Umass Advice
Money advice

Student finance

There are two main costs to consider when thinking about going to university: tuition fees and living costs.  Living costs will include your day-to-day expenditure, alongside costs associated specifically with your studies, such as course books, photocopying costs, and travel to and from university.

Government support for tuition fees

For UK students there is no up front cost for university tuition fees. Government support is available for all eligible students for the full cost of the tuition fee, regardless of financial background.  This is in the form of a tuition fee loan.  You can choose to take out a partial loan, and pay some of your fees up front, or take no loan and pay all of your fees up front if preferred.

Government support for living costs

Government support for living costs is available to UK students in the form of a maintenance loan.  The amount of maintenance loan you are entitled to will depend on your household income, and where you live during your studies.

Current levels of maintenance loans  available from the government are available on the  Student Finance websites.  Select the website for your region:

 University of Manchester scholarships and bursaries (UK students)

At Manchester we want to admit the most talented students, regardless of background or ability to pay.  The University is committed to providing support to students from lower and middle income households and has invested in a multi-million pound range of scholarships and bursaries.  Full details are on our student finance website.

Repaying student loans

You will only start to pay back student loans once you have left university and are earning over the government threshold for repayment.  The threshold is currently set at £21,000.

The amount you will repay each month is always related to what you are earning and not what you owe.  Because of this, no matter how much money you borrow while you are at university your repayments will always remain affordable.

Repayments are made at the rate of 9% of any earnings over the threshold.  For example, if a student leaves university and earns £25,000 a year, they will pay back 9% of £4,000 over the course of a year.  This works out at £30 a month.

Any loans which remain outstanding after 30 years will be written off.


There are lots of way to make your student budget stretch that little bit further.

Over half of all students have a part time job to add valuable pounds to their student budget. You might be lucky enough to get a job that is directly related to your career plan, but whatever work you get it will improve your time management skills, team working and communication. Remember as well, that you get over three months off in the summer, so working full time over your summer holiday can really help for the next term.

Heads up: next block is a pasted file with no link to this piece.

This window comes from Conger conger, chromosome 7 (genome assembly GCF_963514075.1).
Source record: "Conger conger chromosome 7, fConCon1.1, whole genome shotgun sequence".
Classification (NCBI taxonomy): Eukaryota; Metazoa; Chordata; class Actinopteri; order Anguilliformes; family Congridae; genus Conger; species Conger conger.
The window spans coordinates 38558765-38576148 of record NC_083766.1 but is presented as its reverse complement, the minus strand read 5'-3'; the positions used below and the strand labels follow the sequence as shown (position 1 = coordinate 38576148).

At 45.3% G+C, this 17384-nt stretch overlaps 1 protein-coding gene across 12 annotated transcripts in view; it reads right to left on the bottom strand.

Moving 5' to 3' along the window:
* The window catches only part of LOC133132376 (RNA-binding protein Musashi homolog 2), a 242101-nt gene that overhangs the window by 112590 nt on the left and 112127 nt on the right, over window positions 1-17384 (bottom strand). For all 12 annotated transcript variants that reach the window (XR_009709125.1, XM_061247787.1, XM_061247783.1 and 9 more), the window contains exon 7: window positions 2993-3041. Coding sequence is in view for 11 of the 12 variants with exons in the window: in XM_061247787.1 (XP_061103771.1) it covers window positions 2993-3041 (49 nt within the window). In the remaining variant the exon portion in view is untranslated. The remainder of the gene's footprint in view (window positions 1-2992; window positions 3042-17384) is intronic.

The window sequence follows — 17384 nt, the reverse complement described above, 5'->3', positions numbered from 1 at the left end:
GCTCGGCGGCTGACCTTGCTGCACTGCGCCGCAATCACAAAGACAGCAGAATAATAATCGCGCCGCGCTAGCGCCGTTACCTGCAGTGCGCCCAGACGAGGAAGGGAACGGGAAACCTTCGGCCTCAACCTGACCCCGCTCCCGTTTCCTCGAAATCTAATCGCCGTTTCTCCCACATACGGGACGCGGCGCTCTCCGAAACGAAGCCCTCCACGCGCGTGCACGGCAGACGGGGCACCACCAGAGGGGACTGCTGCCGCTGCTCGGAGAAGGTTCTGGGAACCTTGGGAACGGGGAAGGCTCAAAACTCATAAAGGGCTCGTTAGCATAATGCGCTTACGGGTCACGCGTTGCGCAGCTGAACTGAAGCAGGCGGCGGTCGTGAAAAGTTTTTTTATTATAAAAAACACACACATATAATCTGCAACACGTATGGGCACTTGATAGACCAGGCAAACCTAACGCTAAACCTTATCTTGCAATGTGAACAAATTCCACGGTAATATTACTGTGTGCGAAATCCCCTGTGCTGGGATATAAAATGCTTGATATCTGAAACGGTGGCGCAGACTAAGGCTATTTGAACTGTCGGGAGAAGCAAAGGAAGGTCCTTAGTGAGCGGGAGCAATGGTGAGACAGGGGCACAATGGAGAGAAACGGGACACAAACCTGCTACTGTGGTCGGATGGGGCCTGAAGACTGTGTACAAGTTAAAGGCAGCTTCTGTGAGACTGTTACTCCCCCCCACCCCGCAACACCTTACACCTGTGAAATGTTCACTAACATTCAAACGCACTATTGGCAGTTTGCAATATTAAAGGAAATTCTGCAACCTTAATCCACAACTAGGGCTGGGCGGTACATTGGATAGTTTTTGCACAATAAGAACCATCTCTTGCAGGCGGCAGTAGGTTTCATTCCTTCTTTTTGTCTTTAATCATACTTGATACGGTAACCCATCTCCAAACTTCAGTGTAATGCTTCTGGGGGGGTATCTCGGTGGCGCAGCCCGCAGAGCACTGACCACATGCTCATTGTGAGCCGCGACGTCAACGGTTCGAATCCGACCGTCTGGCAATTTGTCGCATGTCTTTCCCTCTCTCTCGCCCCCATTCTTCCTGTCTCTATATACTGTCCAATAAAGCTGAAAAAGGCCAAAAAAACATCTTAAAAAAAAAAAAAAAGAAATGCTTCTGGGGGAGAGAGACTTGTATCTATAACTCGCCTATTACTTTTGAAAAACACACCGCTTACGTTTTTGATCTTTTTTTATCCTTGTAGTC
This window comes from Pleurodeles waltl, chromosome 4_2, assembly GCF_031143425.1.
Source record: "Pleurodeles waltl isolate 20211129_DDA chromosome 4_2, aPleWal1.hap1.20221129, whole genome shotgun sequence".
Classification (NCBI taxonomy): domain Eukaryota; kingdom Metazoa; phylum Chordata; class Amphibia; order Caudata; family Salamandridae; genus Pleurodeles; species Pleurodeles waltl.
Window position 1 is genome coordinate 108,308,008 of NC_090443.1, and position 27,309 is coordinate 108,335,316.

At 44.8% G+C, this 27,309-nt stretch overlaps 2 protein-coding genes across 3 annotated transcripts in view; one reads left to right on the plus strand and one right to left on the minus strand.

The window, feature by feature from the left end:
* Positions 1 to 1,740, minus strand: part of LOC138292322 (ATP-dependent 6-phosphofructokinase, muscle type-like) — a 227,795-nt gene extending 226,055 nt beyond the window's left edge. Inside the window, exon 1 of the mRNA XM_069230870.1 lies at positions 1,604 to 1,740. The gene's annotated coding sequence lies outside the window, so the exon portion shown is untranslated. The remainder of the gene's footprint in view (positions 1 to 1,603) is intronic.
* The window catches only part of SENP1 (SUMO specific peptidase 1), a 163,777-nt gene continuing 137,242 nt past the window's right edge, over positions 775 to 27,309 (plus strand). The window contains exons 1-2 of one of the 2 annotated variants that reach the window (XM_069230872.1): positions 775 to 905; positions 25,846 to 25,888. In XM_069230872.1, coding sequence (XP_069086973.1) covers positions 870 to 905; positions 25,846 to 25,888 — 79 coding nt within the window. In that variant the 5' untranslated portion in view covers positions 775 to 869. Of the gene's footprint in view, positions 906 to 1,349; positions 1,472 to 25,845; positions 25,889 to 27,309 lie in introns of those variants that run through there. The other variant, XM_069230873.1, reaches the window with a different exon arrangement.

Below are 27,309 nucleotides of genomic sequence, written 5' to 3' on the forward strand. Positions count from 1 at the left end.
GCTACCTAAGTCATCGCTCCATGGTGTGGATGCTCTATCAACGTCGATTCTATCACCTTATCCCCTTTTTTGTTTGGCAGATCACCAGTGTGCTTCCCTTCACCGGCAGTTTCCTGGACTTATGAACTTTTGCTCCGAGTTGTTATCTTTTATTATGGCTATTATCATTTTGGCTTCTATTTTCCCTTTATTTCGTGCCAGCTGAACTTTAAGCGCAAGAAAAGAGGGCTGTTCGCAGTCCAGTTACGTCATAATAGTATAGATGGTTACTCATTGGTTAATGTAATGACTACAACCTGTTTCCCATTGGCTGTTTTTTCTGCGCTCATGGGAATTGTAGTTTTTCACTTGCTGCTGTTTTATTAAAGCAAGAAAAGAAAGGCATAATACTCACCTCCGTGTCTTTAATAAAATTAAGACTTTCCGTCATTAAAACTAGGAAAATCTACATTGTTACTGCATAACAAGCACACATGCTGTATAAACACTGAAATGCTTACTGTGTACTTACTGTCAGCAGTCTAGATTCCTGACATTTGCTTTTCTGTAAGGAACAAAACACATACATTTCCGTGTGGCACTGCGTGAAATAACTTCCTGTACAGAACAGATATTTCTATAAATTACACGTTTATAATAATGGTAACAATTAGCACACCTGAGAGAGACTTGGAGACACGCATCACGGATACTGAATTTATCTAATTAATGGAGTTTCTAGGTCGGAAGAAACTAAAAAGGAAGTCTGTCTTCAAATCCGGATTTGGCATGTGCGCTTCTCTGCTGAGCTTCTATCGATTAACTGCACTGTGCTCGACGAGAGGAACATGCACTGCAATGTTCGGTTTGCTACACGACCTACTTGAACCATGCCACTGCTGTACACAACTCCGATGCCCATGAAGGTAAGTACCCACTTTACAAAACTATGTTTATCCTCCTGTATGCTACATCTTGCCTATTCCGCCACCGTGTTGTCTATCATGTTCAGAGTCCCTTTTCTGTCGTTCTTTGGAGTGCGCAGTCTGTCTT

Try and record what you spend your money on; write down everything you buy for a week or two and see where your money is going. If you’re spending lots of money on magazines, maybe you could start to read them online. If you’re spending money on packets of crisps or lunchtime snacks, then it is always cheaper to make a packed lunch and take it with you. If it’s a couple of quid here and there on bus fare or train fare, look into getting a weekly or termly pass, which is always the most economical option for regular users.

Living in a student city should mean that plenty of places offer student discount, so don’t forget to take your NUS student card with you everywhere you go and don’t be afraid to ask for your discount! Find out which hairdressers use student models for reduced prices and buy course books second hand; usually less than half the price of brand new ones.

Be sensible. You will need to prioritise what you spend your money on; paying the rent is more important than a new jacket. And avoid paying fines- not having a TV licence might seem like a great way to save money, but the fine for not having one can be £1000.

Make sure you spread your money evenly across the term. Work out at the start of the year how much you can afford to spend each week and stick to it; you’ll have to be disciplined. One way of doing this is to take the cash out on a Monday morning and make sure that money lasts you all week. You might find it easier to budget if you pay bills by installments, rather than being landed with a huge bill at the end of the year.

Finally, there is lots of advice available, so make the most of it. Your bank will be happy to talk to you about budgeting and how they can help with your finances, and there are often dedicated members of staff working within the Students’ Union who can help you.

If you do get into trouble financially, then seek help as soon as possible. At The University of Manchester we have a dedicated Money Advisor who will be able to help you.